Old age is not popular in western society. The former veneration connection between age and wisdom has virtually ceased to exist, and reactions toward elderly people are frequently of pity, exasperation or even tempt, but the life expectancy of people today is ten years more than the end of World War Two and twenty to thirty more than at the beginning this century, so that there are a lot more of us around, and it has become necessary for psychotherapists to take notice of a hitherto much neglected the population.
Arvind K. Joshi
The aged in India have conventionally enjoyed privileges within the framework of a social economy where the needs of the old remained a moral responsibility of family, kith and kin. However the present changing times have forced a shift in the approach to old age care. The old person finds him- or herself in a sticky situation, in between an insensitive state and the demands of globalization. The present paper situates this problem within the framework of globalization and systematically measures the strategic response of the state to this daunting challenge, with respect to economic security and health care in particular. In the conclusion, the paper argues for a rejection of the conventional welfare approach and it advocates an integrated approach based on a coherent social development perspective within the valuation framework of social quality.
Muslims' Ways of Ageing Well in Kerala, India
Willemijn de Jong
The author explores trajectories of creating well-being with regard to old age in a poor Muslim community in Kerala, India. Theoretically, she draws on the nonstate-led concept of 'inclusive social security' and links it with the anthropology of the house. In doing so she takes approaches of 'making' kinship, gender, age as well as citizenship into account. Care and respect for the elderly result from strong but gendered intergenerational kin relationships in and around the house, which they establish for a large part themselves. Governmental and civil provisions play an enabling or supplementary role. Elderly women, particularly widows, benefit from property relationships that are less gendered. Surprisingly, there is a remarkable tendency of creating house ownership, and thus of bargaining power, for women in this community. It is suggested that this is effected by a combination of Muslim inheritance rules, recent dowry-giving practices and Kerala's matrilineal history.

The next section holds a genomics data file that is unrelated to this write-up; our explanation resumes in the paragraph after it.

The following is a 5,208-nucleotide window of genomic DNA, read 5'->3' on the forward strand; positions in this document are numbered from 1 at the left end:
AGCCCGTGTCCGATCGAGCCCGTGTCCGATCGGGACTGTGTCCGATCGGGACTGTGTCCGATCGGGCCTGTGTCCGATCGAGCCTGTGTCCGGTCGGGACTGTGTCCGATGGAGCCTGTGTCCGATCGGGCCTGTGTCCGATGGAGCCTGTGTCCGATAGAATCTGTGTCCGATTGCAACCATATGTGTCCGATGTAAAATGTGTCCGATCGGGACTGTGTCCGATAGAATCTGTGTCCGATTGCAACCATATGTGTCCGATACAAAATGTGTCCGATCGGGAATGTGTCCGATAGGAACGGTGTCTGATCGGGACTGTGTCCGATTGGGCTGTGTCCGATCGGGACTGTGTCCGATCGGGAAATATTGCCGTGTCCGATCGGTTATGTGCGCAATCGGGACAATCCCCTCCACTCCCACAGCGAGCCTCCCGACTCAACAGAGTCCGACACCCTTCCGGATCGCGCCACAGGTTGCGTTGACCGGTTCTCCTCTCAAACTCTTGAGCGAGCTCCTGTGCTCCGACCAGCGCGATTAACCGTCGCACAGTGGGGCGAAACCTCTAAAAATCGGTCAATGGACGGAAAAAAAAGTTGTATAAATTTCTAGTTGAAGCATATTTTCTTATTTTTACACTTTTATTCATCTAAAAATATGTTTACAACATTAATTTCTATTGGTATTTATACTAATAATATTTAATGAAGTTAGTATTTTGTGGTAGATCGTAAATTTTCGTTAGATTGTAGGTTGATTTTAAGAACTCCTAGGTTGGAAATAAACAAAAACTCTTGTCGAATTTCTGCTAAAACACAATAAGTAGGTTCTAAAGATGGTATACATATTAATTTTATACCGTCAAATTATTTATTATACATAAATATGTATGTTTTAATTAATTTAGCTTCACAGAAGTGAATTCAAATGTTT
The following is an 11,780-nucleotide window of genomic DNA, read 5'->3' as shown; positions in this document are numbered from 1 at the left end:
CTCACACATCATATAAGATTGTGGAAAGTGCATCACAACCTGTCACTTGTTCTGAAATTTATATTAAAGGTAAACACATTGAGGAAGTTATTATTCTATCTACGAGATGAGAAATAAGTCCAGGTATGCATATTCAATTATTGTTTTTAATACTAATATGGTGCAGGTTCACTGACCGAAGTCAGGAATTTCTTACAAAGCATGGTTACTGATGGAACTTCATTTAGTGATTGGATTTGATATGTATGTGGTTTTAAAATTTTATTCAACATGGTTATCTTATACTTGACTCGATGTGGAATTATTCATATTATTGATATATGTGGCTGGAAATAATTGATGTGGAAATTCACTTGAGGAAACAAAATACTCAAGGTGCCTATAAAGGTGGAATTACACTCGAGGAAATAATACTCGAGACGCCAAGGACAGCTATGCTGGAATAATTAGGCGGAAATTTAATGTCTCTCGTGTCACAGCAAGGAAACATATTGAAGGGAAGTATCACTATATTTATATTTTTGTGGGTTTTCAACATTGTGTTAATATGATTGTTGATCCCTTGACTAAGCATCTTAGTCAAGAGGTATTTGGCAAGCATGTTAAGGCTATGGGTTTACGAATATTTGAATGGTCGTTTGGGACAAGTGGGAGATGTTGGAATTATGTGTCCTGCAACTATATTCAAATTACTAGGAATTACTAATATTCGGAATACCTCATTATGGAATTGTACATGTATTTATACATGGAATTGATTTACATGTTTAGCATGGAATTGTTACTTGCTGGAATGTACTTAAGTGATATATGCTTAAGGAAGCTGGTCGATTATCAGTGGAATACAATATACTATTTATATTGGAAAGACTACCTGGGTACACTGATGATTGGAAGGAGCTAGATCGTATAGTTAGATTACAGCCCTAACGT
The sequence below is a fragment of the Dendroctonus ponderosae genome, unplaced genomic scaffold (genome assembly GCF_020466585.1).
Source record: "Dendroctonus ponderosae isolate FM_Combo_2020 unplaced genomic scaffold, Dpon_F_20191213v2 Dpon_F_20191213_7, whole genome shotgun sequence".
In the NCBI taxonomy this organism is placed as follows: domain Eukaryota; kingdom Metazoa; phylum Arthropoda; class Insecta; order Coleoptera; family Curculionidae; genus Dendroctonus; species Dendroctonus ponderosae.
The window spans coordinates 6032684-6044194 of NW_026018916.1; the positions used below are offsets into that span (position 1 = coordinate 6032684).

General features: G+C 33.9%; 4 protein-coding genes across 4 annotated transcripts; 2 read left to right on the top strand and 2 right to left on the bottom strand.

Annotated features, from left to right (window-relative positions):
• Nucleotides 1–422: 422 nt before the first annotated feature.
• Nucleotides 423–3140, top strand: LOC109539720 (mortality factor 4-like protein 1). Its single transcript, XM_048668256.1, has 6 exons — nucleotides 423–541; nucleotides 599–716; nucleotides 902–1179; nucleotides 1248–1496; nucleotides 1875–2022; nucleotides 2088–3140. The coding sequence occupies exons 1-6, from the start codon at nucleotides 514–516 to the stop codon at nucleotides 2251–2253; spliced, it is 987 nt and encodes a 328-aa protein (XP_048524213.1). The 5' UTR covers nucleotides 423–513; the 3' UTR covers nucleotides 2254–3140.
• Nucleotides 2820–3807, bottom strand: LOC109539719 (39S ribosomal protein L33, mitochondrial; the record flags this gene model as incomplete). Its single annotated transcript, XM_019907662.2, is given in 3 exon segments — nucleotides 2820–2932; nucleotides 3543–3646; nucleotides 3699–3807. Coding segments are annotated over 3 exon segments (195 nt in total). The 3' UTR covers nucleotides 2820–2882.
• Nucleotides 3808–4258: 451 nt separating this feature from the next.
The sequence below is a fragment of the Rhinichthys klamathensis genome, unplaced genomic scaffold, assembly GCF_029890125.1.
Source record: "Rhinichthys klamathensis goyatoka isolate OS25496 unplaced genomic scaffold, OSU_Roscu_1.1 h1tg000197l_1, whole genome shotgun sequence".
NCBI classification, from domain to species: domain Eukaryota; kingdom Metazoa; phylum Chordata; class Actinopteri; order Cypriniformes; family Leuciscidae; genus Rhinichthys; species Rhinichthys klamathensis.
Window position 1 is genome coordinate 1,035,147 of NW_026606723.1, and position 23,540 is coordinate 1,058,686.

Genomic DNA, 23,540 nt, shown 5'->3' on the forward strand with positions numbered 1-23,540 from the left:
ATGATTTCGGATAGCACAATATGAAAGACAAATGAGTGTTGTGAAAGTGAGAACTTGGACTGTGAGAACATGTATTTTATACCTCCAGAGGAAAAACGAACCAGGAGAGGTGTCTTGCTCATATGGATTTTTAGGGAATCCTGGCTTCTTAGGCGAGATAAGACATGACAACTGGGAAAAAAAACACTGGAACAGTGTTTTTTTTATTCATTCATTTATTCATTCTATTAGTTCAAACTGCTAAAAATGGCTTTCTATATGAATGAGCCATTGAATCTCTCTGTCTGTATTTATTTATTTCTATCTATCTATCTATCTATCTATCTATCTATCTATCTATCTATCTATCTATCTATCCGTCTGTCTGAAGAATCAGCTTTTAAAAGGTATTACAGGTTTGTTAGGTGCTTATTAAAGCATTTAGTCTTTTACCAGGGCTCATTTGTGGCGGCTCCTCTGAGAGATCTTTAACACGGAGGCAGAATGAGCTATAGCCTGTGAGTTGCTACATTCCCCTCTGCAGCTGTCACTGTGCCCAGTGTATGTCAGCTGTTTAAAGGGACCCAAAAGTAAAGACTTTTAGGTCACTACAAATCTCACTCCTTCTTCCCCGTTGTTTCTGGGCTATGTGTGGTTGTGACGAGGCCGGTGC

"Youth" was once defined as the 15 to 24 year old age group. Today in France one sees a "first youth" (dependent on family and school) and a "second youth" in their twenties sharply divided between a successful elite with top degrees (or family wealth) and a highly marginalized workingclass. Between these extremes, a middle group often experiences frustration and anomie when their university degrees fail to launch the careers they desired. A "third youth" of thirty-somethings has also emerged still dependent on their families and the state. The French corporatist welfare regime, moreover, makes women, immigrants, and the young structural outsiders who must compete harder than Caucasian middle-aged men for jobs. Setbacks early in life in the labor market have long-term consequences (scarring effects) both for individuals and for the birth cohort as a whole. The political consequences are difficult to forecast, but much of the recent political volatility in France can be traced to these generational dynamics and failure to integrate youth since the late 1970s.